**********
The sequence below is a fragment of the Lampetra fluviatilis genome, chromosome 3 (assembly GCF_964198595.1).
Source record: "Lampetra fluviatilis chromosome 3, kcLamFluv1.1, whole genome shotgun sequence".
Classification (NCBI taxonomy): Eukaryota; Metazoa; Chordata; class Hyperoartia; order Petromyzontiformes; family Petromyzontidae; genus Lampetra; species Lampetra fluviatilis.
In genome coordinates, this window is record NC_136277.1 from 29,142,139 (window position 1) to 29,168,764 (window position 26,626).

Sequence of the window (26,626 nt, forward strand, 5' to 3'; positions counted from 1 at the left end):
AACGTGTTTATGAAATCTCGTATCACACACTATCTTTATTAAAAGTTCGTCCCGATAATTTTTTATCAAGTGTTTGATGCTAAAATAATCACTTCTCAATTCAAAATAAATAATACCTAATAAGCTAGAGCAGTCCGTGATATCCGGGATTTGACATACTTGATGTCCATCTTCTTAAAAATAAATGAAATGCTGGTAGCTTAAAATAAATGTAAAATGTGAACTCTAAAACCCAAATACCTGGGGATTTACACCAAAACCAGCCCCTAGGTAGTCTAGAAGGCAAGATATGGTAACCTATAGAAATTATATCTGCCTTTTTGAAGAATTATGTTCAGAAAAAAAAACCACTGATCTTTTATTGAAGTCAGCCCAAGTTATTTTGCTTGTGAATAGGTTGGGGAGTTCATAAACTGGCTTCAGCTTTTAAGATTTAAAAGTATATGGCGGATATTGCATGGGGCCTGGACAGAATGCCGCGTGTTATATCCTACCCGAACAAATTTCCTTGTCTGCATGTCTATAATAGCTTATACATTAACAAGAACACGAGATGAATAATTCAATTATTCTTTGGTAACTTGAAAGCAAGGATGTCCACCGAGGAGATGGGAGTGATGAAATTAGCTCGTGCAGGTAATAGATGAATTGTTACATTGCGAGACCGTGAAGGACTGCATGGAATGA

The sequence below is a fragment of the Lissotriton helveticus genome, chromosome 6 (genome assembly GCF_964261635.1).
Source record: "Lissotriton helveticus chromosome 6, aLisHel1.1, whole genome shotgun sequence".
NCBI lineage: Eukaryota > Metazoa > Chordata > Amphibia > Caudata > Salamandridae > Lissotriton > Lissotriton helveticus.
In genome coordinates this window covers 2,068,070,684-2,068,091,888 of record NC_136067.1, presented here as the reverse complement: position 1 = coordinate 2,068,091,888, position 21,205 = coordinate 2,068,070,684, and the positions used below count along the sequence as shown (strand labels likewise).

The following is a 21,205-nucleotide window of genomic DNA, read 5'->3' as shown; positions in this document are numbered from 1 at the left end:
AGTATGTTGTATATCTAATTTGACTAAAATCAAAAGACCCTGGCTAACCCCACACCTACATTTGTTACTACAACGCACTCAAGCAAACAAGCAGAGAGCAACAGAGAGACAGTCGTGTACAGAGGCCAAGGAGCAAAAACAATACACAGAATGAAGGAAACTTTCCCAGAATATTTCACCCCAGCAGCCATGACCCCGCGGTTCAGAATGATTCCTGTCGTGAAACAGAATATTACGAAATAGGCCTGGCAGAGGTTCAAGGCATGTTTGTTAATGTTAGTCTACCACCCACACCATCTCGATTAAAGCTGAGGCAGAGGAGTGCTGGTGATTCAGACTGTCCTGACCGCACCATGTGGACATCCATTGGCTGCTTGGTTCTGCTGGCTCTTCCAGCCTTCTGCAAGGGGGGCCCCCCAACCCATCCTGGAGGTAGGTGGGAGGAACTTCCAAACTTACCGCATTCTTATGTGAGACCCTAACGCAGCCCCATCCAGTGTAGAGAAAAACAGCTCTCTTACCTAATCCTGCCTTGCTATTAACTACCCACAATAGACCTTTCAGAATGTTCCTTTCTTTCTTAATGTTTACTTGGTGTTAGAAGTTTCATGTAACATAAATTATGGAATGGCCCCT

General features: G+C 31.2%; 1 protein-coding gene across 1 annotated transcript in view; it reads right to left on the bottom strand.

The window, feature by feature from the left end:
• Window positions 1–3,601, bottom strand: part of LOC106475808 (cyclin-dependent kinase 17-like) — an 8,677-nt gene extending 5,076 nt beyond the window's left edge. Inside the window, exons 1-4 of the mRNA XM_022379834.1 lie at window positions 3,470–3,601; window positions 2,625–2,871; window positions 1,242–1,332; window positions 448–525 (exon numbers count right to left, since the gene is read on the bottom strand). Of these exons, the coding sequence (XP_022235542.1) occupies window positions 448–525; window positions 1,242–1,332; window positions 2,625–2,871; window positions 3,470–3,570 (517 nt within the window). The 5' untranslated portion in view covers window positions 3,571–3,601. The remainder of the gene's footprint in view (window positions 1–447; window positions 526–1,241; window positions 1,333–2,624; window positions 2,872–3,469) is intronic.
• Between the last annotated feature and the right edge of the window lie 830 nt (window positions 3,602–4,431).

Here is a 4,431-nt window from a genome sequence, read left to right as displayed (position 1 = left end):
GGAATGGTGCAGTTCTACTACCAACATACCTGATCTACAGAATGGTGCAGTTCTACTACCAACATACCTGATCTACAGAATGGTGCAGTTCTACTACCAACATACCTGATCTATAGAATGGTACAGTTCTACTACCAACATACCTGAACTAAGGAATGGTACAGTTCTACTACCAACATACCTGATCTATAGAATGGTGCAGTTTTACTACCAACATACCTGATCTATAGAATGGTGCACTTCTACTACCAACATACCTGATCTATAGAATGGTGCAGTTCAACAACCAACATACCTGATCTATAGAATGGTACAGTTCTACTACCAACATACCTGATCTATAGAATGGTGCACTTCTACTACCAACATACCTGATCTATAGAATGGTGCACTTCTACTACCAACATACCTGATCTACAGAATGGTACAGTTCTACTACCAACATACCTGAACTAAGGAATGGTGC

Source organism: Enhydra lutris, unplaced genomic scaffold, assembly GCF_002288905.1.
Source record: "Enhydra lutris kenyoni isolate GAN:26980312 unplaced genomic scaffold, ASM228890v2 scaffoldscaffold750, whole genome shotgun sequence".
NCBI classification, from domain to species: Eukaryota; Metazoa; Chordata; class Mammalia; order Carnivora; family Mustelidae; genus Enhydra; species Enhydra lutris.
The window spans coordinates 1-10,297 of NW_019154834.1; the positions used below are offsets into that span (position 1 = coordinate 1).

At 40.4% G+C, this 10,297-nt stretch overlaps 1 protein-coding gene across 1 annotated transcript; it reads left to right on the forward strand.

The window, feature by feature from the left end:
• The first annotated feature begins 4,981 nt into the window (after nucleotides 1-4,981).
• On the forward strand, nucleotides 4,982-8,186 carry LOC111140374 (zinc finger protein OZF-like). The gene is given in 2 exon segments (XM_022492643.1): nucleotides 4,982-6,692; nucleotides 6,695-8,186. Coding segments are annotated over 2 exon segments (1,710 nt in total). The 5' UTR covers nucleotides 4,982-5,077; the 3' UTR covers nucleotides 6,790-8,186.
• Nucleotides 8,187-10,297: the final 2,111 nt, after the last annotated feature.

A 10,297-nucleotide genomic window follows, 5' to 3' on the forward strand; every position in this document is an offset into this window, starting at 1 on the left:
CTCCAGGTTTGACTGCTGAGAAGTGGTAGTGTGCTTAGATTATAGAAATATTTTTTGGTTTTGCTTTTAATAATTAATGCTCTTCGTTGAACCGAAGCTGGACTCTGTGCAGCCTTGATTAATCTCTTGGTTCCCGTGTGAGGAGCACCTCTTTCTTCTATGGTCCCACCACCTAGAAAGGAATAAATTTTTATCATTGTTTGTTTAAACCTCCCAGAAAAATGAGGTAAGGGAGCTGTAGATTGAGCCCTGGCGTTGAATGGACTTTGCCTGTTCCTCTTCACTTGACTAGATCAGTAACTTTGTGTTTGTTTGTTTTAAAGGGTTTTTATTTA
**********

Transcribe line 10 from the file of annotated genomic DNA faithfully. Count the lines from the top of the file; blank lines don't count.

In genome coordinates this window covers 2,068,070,684-2,068,091,888 of record NC_136067.1, presented here as the reverse complement: position 1 = coordinate 2,068,091,888, position 21,205 = coordinate 2,068,070,684, and the positions used below count along the sequence as shown (strand labels likewise).